“But the gods—”
“They were not gods;
merely members of an advanced race from some other
world. They did not mean for us to revere, or worship,
them; they came only as friends to help us.”
“Stars? Other worlds? I’m
sorry, but I can’t believe any of it.”
“I know what Desgrave
hypothesized—I’ve read his theories. He envisioned a
universe cluttered with thousands, perhaps millions of
stars, many of which might be surrounded by planets such
Deriae was surprised by
his friend’s knowledge and he must have let his feelings
show, for Sjane added:
“I’ve even read some of
your theories, Jans, though I don’t understand the
mathematics in many of them.”
“Then you must see I am
“I see nothing of the
kind. Face the facts, Jans, Rangi is our universe, our
entire universe. Your theories and Desgrave’s theories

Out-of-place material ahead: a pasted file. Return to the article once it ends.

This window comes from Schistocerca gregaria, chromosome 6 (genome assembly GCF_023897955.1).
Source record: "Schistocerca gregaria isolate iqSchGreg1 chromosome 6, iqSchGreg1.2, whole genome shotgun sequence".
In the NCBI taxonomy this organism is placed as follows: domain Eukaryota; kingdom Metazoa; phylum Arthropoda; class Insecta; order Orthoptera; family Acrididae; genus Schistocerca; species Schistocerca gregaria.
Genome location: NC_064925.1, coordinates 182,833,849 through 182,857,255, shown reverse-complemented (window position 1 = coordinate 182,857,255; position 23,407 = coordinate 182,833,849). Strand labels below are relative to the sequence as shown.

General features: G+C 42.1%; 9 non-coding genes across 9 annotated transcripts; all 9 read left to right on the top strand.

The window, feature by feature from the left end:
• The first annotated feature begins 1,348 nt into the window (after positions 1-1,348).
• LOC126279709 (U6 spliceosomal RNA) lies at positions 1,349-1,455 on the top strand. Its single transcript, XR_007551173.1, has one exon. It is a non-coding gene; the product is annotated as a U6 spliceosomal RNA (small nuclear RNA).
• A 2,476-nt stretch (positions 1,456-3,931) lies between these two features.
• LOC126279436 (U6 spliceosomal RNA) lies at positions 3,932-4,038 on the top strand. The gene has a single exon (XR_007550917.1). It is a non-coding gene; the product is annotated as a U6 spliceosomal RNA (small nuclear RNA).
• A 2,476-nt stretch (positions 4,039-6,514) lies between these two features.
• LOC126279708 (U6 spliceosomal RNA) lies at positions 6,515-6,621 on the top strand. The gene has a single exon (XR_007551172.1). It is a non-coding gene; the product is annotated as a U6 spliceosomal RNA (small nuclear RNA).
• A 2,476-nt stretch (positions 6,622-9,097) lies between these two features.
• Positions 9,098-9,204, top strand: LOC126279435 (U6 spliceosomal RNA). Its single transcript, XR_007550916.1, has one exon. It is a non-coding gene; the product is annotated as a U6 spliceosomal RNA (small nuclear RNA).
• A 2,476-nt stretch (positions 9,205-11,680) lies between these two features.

are beautiful intellectual exercises and are very
interesting, but they are still wrong.” Sjane was too
dogmatic; Deriae knew he still had a chance. Whenever
Liez was unsure of himself, he became dogmatic.
“But there have been
hundreds of authenticated sightings of stars,” Jans
“I don’t deny that—there
is little doubt that they exist. However, I am sure they
are nothing more than atmospheric phenomena. You have
said many times we know so little about our upper
“True, but what is beyond
our atmosphere?” Deriae snapped. “What is beyond those
“Who cares? I don’t see
that it really matters.”
“I care. And you should,”
“You’re just being
“Call it what you like.
The future of our race depends on my stubbornness.”
Sjane shook his head and
flashed a hard smile. “I’ve had enough of this. It’s